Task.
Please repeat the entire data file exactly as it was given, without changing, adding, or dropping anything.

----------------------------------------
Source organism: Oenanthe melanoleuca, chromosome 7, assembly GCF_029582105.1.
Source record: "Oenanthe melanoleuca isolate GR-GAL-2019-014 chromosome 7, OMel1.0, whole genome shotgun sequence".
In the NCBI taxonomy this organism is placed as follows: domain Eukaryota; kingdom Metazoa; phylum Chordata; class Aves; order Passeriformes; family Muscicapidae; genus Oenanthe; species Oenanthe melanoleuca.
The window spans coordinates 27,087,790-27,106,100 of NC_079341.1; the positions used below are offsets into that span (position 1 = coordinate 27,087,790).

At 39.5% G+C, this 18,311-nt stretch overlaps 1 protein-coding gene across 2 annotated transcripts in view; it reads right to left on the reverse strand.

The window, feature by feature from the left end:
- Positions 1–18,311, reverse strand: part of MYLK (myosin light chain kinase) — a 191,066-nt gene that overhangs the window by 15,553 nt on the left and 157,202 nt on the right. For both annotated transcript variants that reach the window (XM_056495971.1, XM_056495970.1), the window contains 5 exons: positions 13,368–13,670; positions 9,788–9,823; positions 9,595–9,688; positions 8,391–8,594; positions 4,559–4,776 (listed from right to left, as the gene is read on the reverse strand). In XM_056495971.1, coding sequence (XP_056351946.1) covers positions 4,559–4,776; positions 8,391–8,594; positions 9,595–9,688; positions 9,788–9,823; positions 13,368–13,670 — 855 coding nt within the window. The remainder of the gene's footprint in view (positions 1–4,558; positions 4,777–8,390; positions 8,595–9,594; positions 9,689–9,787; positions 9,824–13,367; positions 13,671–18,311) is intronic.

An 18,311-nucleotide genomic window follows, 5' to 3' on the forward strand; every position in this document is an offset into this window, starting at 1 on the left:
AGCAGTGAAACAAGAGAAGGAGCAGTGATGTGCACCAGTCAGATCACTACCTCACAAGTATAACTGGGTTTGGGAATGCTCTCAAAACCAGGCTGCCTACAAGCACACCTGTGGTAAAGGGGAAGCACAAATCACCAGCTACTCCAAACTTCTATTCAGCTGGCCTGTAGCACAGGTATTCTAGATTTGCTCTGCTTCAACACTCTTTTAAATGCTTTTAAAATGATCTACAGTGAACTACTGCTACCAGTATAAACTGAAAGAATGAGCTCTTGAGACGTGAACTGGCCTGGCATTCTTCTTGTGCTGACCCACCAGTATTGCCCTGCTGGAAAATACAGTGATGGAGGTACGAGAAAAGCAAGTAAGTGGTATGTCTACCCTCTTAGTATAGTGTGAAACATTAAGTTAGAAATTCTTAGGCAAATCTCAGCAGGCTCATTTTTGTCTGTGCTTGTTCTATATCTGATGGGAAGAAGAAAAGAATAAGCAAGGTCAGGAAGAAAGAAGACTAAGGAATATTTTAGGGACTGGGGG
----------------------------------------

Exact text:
Source organism: Oenanthe melanoleuca, chromosome 7, assembly GCF_029582105.1.
Source record: "Oenanthe melanoleuca isolate GR-GAL-2019-014 chromosome 7, OMel1.0, whole genome shotgun sequence".
In the NCBI taxonomy this organism is placed as follows: domain Eukaryota; kingdom Metazoa; phylum Chordata; class Aves; order Passeriformes; family Muscicapidae; genus Oenanthe; species Oenanthe melanoleuca.
The window spans coordinates 27,087,790-27,106,100 of NC_079341.1; the positions used below are offsets into that span (position 1 = coordinate 27,087,790).

At 39.5% G+C, this 18,311-nt stretch overlaps 1 protein-coding gene across 2 annotated transcripts in view; it reads right to left on the reverse strand.

The window, feature by feature from the left end:
- Positions 1–18,311, reverse strand: part of MYLK (myosin light chain kinase) — a 191,066-nt gene that overhangs the window by 15,553 nt on the left and 157,202 nt on the right. For both annotated transcript variants that reach the window (XM_056495971.1, XM_056495970.1), the window contains 5 exons: positions 13,368–13,670; positions 9,788–9,823; positions 9,595–9,688; positions 8,391–8,594; positions 4,559–4,776 (listed from right to left, as the gene is read on the reverse strand). In XM_056495971.1, coding sequence (XP_056351946.1) covers positions 4,559–4,776; positions 8,391–8,594; positions 9,595–9,688; positions 9,788–9,823; positions 13,368–13,670 — 855 coding nt within the window. The remainder of the gene's footprint in view (positions 1–4,558; positions 4,777–8,390; positions 8,595–9,594; positions 9,689–9,787; positions 9,824–13,367; positions 13,671–18,311) is intronic.

An 18,311-nucleotide genomic window follows, 5' to 3' on the forward strand; every position in this document is an offset into this window, starting at 1 on the left:
AGCAGTGAAACAAGAGAAGGAGCAGTGATGTGCACCAGTCAGATCACTACCTCACAAGTATAACTGGGTTTGGGAATGCTCTCAAAACCAGGCTGCCTACAAGCACACCTGTGGTAAAGGGGAAGCACAAATCACCAGCTACTCCAAACTTCTATTCAGCTGGCCTGTAGCACAGGTATTCTAGATTTGCTCTGCTTCAACACTCTTTTAAATGCTTTTAAAATGATCTACAGTGAACTACTGCTACCAGTATAAACTGAAAGAATGAGCTCTTGAGACGTGAACTGGCCTGGCATTCTTCTTGTGCTGACCCACCAGTATTGCCCTGCTGGAAAATACAGTGATGGAGGTACGAGAAAAGCAAGTAAGTGGTATGTCTACCCTCTTAGTATAGTGTGAAACATTAAGTTAGAAATTCTTAGGCAAATCTCAGCAGGCTCATTTTTGTCTGTGCTTGTTCTATATCTGATGGGAAGAAGAAAAGAATAAGCAAGGTCAGGAAGAAAGAAGACTAAGGAATATTTTAGGGACTGGGGG